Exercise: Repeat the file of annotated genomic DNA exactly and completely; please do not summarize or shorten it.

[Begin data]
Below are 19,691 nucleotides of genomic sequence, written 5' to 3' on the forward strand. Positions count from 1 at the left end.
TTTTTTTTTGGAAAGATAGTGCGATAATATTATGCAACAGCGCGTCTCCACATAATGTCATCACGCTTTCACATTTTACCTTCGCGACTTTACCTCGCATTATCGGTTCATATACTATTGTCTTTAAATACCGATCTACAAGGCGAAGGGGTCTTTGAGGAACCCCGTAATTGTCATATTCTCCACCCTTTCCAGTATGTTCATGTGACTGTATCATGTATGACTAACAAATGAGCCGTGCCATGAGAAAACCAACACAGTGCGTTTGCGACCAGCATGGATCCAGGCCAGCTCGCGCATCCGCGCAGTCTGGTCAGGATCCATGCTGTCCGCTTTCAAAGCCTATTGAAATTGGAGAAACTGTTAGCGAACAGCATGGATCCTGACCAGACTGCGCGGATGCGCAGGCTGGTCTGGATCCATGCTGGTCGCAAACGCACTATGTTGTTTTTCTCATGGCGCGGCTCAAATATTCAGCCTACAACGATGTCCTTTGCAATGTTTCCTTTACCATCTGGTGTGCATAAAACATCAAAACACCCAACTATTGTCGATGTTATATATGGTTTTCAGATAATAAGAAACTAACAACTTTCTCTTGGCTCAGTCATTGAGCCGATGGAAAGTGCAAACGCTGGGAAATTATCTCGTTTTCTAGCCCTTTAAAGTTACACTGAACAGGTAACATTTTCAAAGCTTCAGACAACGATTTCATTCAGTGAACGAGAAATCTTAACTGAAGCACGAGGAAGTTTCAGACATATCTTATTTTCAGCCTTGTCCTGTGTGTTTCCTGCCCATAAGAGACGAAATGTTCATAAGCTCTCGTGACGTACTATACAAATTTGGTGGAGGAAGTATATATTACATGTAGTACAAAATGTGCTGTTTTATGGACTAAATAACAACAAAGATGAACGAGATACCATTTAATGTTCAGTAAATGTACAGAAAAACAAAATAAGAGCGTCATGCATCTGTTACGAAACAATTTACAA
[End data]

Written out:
Below are 19,691 nucleotides of genomic sequence, written 5' to 3' on the forward strand. Positions count from 1 at the left end.
TTTTTTTTTGGAAAGATAGTGCGATAATATTATGCAACAGCGCGTCTCCACATAATGTCATCACGCTTTCACATTTTACCTTCGCGACTTTACCTCGCATTATCGGTTCATATACTATTGTCTTTAAATACCGATCTACAAGGCGAAGGGGTCTTTGAGGAACCCCGTAATTGTCATATTCTCCACCCTTTCCAGTATGTTCATGTGACTGTATCATGTATGACTAACAAATGAGCCGTGCCATGAGAAAACCAACACAGTGCGTTTGCGACCAGCATGGATCCAGGCCAGCTCGCGCATCCGCGCAGTCTGGTCAGGATCCATGCTGTCCGCTTTCAAAGCCTATTGAAATTGGAGAAACTGTTAGCGAACAGCATGGATCCTGACCAGACTGCGCGGATGCGCAGGCTGGTCTGGATCCATGCTGGTCGCAAACGCACTATGTTGTTTTTCTCATGGCGCGGCTCAAATATTCAGCCTACAACGATGTCCTTTGCAATGTTTCCTTTACCATCTGGTGTGCATAAAACATCAAAACACCCAACTATTGTCGATGTTATATATGGTTTTCAGATAATAAGAAACTAACAACTTTCTCTTGGCTCAGTCATTGAGCCGATGGAAAGTGCAAACGCTGGGAAATTATCTCGTTTTCTAGCCCTTTAAAGTTACACTGAACAGGTAACATTTTCAAAGCTTCAGACAACGATTTCATTCAGTGAACGAGAAATCTTAACTGAAGCACGAGGAAGTTTCAGACATATCTTATTTTCAGCCTTGTCCTGTGTGTTTCCTGCCCATAAGAGACGAAATGTTCATAAGCTCTCGTGACGTACTATACAAATTTGGTGGAGGAAGTATATATTACATGTAGTACAAAATGTGCTGTTTTATGGACTAAATAACAACAAAGATGAACGAGATACCATTTAATGTTCAGTAAATGTACAGAAAAACAAAATAAGAGCGTCATGCATCTGTTACGAAACAATTTACAA